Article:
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  1. #11
    Newt_on_Swings's Avatar
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    Before starting a project you need a clear market analysis to check if there is a viable market for such a item, and some scope of the related costs for R+D and production and time frame for launch. Have you done a market study on the current state of Polaroid films such as through the impossible project, or fuji instax products, or the Zink printer makers? You need to research and have a clear understanding of their technology and related products, and their delivery of these products to whatever market segment they aimed for.

    Also I dont think kickstarter allows projects anymore without a prototype as lots of people were scammed when nifty videos were made and companies did not deliver on their products.

  2. #12

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    I got some ideas. I'd have to be part of the action tho'

  3. #13

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    Quote Originally Posted by chuck94022 View Post
    I woke up this morning with an idea for a teleporting rocket ship that fits in my backpack. I contacted NASA but they have not returned my call.

    Boeing said they will help me once I have a prototype, but I don't have those skills.

    I would show you my pencil sketches but I am under an NDA.

    I'll be starting a kick starter project. Who wants in?
    *waves* Me, me, me. I've an Australian 10 shilling note and a £5 Jessops voucher and to start you off...
    testing...

  4. #14
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    Quote Originally Posted by ken1234 View Post
    I dont have any of those skills
    Quote Originally Posted by Newt_on_Swings View Post
    Before starting a project you need a clear market analysis to check if there is a viable market for such a item, and some scope of the related costs for R+D and production and time frame for launch. Have you done a market study on the current state of Polaroid films such as through the impossible project, or fuji instax products, or the Zink printer makers?
    It's a common pattern I see with many of these "I have a great idea" startup projects. Creative inventors and marketers need a prototype (ideally for free) before they want to invest money and effort into what appears to be real work for them: inventing and marketing. And engineers want to see a real market for a product before they want to invest money and effort into what appears to be real work for them: converting a fuzzy idea into a working product.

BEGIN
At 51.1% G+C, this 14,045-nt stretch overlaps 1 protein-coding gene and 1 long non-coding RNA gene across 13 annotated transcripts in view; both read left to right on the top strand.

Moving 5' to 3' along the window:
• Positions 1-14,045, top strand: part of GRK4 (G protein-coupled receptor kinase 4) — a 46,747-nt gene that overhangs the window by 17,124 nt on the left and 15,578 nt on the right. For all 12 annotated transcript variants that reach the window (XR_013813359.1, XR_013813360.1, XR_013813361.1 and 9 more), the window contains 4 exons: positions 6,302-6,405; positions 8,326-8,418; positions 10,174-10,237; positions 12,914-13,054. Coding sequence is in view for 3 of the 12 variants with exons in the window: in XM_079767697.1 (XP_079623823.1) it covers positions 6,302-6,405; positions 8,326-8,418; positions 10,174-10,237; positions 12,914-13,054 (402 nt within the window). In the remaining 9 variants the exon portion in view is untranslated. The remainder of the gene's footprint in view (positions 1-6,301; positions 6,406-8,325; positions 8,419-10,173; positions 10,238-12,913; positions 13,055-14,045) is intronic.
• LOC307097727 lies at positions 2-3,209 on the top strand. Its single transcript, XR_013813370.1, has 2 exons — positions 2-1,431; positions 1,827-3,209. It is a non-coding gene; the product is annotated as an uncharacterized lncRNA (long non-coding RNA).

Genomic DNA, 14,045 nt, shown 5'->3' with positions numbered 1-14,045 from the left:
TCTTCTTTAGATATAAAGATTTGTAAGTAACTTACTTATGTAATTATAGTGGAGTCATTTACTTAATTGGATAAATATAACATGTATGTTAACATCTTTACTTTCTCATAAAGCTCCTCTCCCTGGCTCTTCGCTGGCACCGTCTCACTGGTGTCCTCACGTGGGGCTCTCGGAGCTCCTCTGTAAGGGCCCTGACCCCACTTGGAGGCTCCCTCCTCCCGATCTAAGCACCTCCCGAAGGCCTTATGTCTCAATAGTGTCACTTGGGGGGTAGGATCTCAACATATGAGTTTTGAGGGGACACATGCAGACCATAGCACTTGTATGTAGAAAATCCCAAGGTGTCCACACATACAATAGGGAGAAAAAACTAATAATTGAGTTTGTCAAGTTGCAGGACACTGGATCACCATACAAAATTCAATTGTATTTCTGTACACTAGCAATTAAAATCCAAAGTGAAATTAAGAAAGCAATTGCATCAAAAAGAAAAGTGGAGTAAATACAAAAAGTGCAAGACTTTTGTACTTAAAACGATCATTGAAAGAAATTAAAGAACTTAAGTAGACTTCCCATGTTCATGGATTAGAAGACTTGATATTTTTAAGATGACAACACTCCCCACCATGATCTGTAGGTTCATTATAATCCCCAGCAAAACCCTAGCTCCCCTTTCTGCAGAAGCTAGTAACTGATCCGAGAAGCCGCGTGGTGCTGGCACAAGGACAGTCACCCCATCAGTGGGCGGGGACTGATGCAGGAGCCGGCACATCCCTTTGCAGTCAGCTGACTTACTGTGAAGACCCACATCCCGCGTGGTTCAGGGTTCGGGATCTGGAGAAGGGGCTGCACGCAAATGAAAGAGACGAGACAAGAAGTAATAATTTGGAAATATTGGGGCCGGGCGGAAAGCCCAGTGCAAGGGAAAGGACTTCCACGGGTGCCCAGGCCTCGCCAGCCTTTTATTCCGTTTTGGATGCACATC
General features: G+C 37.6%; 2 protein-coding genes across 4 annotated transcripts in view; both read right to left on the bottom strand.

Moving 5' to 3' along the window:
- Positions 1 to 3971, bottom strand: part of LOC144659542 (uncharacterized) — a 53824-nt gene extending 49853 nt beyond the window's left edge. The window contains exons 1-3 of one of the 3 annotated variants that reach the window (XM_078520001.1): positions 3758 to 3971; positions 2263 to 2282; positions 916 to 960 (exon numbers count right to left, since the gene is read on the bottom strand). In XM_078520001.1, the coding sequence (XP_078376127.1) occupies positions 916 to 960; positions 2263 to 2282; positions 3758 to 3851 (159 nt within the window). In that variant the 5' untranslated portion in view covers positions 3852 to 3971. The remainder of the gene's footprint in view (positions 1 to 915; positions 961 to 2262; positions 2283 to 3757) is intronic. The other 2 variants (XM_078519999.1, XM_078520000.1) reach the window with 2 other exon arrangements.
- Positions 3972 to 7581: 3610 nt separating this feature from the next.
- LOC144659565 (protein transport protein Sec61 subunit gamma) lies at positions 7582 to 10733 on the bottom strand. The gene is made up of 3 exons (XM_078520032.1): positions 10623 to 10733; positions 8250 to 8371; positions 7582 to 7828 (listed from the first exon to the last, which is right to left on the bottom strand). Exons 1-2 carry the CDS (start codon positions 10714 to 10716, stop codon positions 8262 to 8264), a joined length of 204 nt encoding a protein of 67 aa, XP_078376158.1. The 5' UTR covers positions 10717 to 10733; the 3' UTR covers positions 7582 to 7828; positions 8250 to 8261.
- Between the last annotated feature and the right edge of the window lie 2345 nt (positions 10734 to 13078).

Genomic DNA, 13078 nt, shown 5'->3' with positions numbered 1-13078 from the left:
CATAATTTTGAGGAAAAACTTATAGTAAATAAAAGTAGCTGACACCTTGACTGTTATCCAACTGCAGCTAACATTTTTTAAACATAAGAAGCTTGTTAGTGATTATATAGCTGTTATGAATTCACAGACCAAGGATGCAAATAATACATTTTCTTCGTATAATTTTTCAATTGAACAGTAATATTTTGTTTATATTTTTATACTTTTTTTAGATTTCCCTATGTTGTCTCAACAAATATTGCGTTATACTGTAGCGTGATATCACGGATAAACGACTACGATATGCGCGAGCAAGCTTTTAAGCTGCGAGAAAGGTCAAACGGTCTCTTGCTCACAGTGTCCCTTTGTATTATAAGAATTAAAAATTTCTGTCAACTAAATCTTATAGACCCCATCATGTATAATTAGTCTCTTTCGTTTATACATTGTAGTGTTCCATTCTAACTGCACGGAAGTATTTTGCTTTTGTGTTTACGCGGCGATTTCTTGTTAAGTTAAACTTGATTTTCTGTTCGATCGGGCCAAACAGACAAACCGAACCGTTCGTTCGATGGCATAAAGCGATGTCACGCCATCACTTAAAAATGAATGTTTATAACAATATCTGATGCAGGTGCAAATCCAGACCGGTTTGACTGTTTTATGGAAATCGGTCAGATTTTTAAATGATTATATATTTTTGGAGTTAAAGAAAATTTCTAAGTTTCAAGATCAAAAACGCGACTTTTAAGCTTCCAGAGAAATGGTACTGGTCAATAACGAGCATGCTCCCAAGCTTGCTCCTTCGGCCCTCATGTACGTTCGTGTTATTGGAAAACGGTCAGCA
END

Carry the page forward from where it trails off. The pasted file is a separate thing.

None of the involved parties want to spend money and effort on something that might not even bear fruit unless there is a strong potential to make big money once the work is done. So either someone (ideally Ken1234) draws up a convincing business plan or I don't see this going anywhere.
    Trying to be the best of whatever I am, even if what I am is no good.

  5. #15
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    Personally I can't see anything wrong with the present range of instant cameras. In the present climate it's difficult to believe there would be any substantial market for something new, particularly if it were film-based, as who would want to make the film, especially if it competed with their own existing systems & films.

  6. #16
    Newt_on_Swings's Avatar
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    Looking for instant film camera developers. **new product concept**

    I think there was a slight resurgence with the instant cameras, but not large enough of a blip to cause any significant change in new instant camera ownership or instant film sales that would ultimately drive the economies of scale to push down prices and drive up quality through competition.

    So far impossible has been plagued by unstable films over time, as well as the need to shade ejected films right after capture. Something that Polaroid solved in the past that they have to resolve with considerably less technical staff and capital.

    Zink was a neat concept but it never seemed to catch on, I have never once seen a unit out in the wild. Only online and rarely in stores. Print size was also tiny and I don't think it had much capacity for larger image sizes generated by higher resolution cameras.

    Fuji also seems to try and keep the ball rolling, the instax wide is neat, and I've seen their smaller instax cameras used on the street and even a friend of mine had one. Still very pricey.

    Polaroid seems to be going the other way now, they just launched a fotobar concept where customers bring in digital media to print and frame in a retail setting. Kinda like a big Kodak kiosk but one that lets you put fancy frames on your pictures. Not sure if it's done while you wait or if there is a later pickup date or delivery. Not really sure where they are going with this as many online retailers for photo printing offer similar options for framing(an most likely cheaper as the costs are lower than a b&m store). And I've never seen anyone say that they need a print from their phone on the wall framed and matted right this instant to demand such speedy service (if Polaroid ever provides it on site).

    Your idea would have to be quite revolutionary, or maybe well marketed at the incredibly wealthy suckers out there haha

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